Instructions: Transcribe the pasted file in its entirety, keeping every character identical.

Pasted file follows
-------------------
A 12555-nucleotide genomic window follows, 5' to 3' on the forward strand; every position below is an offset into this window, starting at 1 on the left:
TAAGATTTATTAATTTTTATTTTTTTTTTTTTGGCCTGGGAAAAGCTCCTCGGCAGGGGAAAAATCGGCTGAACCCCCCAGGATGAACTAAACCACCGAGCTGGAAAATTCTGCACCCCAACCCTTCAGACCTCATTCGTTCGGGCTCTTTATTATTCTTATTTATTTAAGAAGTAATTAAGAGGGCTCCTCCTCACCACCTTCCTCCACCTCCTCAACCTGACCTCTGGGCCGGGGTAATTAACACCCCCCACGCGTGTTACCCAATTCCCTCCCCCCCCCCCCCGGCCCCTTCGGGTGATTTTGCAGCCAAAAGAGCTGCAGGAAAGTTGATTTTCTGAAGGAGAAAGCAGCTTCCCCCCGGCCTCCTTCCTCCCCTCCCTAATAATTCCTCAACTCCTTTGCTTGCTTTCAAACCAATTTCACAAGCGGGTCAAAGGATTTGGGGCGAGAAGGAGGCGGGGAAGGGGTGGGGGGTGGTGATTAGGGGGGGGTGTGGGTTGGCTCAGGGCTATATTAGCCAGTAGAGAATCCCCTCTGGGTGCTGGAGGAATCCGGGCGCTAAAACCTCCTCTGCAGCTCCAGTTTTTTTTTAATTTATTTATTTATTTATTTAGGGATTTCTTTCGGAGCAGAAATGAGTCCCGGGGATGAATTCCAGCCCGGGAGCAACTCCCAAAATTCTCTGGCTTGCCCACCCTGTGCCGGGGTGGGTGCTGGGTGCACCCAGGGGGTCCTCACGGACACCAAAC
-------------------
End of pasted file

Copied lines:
A 12555-nucleotide genomic window follows, 5' to 3' on the forward strand; every position below is an offset into this window, starting at 1 on the left:
TAAGATTTATTAATTTTTATTTTTTTTTTTTTGGCCTGGGAAAAGCTCCTCGGCAGGGGAAAAATCGGCTGAACCCCCCAGGATGAACTAAACCACCGAGCTGGAAAATTCTGCACCCCAACCCTTCAGACCTCATTCGTTCGGGCTCTTTATTATTCTTATTTATTTAAGAAGTAATTAAGAGGGCTCCTCCTCACCACCTTCCTCCACCTCCTCAACCTGACCTCTGGGCCGGGGTAATTAACACCCCCCACGCGTGTTACCCAATTCCCTCCCCCCCCCCCCCGGCCCCTTCGGGTGATTTTGCAGCCAAAAGAGCTGCAGGAAAGTTGATTTTCTGAAGGAGAAAGCAGCTTCCCCCCGGCCTCCTTCCTCCCCTCCCTAATAATTCCTCAACTCCTTTGCTTGCTTTCAAACCAATTTCACAAGCGGGTCAAAGGATTTGGGGCGAGAAGGAGGCGGGGAAGGGGTGGGGGGTGGTGATTAGGGGGGGGTGTGGGTTGGCTCAGGGCTATATTAGCCAGTAGAGAATCCCCTCTGGGTGCTGGAGGAATCCGGGCGCTAAAACCTCCTCTGCAGCTCCAGTTTTTTTTTAATTTATTTATTTATTTATTTAGGGATTTCTTTCGGAGCAGAAATGAGTCCCGGGGATGAATTCCAGCCCGGGAGCAACTCCCAAAATTCTCTGGCTTGCCCACCCTGTGCCGGGGTGGGTGCTGGGTGCACCCAGGGGGTCCTCACGGACACCAAAC